Vascular Plants of North Carolina
Account for Fennel - Foeniculum vulgare   P. Miller
Members of Apiaceae:
Only member of Foeniculum in NC.
Google Images
Section 6 » Order Apiales » Family Apiaceae
Show/Hide Synonym
AuthorP. Miller
DistributionScattered across the state, with a few big gaps which probably represent the vagaries of collecting. First collected in 1897 at Wrightsville, New Hanover County; then in 1915 at Chapel Hill in Orange County.

Native of Mediterranean Europe; in N.A. throughout most of the U.S. and southern Canada, except the northern Midwest and the Rocky Mountains.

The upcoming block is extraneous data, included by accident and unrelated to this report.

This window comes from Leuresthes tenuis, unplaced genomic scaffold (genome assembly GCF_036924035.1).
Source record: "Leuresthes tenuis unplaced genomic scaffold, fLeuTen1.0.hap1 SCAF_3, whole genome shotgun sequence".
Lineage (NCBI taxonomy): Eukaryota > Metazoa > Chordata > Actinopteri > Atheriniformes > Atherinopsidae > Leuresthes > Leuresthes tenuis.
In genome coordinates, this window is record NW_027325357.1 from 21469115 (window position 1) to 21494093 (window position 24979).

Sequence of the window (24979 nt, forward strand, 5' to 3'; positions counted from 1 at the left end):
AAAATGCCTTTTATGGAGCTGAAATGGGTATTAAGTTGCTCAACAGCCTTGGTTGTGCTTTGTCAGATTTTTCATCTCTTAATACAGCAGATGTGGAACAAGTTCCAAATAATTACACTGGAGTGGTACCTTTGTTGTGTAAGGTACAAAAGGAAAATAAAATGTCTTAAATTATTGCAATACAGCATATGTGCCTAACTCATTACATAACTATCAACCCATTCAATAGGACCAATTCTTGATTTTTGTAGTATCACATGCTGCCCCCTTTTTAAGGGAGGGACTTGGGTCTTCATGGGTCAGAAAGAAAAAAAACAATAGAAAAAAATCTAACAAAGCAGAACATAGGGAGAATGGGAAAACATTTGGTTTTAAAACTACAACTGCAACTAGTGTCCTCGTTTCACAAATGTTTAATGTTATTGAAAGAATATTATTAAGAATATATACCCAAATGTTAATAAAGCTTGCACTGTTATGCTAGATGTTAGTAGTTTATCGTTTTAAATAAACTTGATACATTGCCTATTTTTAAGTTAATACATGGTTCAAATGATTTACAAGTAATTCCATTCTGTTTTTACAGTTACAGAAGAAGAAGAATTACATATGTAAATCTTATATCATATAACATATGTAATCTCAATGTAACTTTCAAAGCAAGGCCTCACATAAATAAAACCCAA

AbundanceUncommon in the Piedmont and outer Coastal Plain; rare in the Mountains and inner Coastal Plain.
HabitatWaste ground, weedy lots, sandy coastal banks, roadsides, railroad.
PhenologyFlowering and fruiting May-September.
IdentificationFennel is a glabrous, glaucescent plant 3-6 feet tall that has the odor of anise. The leaves are very broad in outline, but quite finely dissected into filiform segments. Flowers are yellow in broad flat-topped umbels. It resembles Dill (Anethum graveolens), but it lacks a wing on the fruit and the scent is of anise (vs. of dill) -- helpful if you know what anise and dill smell like! Both species are commonly planted in gardens to provide a hostplant for caterpillars of the Black Swallowtail.
Taxonomic Comments
Other Common Name(s)
State RankSE
Global RankGNR
State Status
US Status
County Map - click on a county to view source of record.
Select a source
Select an occurrence type